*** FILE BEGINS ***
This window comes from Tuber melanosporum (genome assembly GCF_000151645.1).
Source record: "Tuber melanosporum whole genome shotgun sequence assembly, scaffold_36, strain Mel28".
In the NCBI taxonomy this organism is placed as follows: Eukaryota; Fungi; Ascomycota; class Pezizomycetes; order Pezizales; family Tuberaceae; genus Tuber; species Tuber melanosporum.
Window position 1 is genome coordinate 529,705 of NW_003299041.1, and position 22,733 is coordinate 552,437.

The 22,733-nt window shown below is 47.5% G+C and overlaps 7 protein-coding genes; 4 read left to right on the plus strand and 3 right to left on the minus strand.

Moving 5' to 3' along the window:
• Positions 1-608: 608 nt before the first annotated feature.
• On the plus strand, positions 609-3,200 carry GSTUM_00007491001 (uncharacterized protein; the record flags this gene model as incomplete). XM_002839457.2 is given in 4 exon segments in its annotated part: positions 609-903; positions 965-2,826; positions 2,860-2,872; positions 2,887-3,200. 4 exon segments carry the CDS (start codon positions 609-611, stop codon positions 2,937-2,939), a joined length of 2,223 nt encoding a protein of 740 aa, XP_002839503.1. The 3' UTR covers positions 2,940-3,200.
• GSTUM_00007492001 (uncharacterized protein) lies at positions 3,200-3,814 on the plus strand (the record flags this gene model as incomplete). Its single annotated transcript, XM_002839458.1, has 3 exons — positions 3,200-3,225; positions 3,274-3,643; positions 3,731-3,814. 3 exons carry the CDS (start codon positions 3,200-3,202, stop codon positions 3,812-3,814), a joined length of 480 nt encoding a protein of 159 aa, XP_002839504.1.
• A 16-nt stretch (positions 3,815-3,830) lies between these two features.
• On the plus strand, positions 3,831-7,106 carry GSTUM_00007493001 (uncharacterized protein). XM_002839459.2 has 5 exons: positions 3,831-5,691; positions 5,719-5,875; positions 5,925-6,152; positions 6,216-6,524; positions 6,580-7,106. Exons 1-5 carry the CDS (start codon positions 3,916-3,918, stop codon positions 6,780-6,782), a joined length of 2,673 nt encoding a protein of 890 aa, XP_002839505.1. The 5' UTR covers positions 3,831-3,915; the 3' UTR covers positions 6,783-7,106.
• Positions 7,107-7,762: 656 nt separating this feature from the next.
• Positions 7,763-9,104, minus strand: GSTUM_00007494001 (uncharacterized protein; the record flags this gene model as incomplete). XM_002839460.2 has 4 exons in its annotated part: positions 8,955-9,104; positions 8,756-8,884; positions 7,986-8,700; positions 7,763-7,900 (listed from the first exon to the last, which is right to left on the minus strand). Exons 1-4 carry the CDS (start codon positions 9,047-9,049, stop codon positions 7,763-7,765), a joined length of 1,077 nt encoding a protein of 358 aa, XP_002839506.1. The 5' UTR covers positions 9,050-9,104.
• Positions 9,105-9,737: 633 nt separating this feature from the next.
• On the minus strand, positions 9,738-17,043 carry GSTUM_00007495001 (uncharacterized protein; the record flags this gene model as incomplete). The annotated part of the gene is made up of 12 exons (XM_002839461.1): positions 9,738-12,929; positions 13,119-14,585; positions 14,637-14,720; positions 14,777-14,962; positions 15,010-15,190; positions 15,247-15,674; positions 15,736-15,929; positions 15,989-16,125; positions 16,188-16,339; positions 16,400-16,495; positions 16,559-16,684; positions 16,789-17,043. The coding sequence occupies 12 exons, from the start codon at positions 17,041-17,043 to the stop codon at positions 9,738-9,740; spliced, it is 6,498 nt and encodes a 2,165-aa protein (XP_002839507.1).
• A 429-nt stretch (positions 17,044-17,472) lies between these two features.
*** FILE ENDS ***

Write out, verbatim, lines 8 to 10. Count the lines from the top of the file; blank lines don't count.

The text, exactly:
• On the plus strand, positions 609-3,200 carry GSTUM_00007491001 (uncharacterized protein; the record flags this gene model as incomplete). XM_002839457.2 is given in 4 exon segments in its annotated part: positions 609-903; positions 965-2,826; positions 2,860-2,872; positions 2,887-3,200. 4 exon segments carry the CDS (start codon positions 609-611, stop codon positions 2,937-2,939), a joined length of 2,223 nt encoding a protein of 740 aa, XP_002839503.1. The 3' UTR covers positions 2,940-3,200.
• GSTUM_00007492001 (uncharacterized protein) lies at positions 3,200-3,814 on the plus strand (the record flags this gene model as incomplete). Its single annotated transcript, XM_002839458.1, has 3 exons — positions 3,200-3,225; positions 3,274-3,643; positions 3,731-3,814. 3 exons carry the CDS (start codon positions 3,200-3,202, stop codon positions 3,812-3,814), a joined length of 480 nt encoding a protein of 159 aa, XP_002839504.1.
• A 16-nt stretch (positions 3,815-3,830) lies between these two features.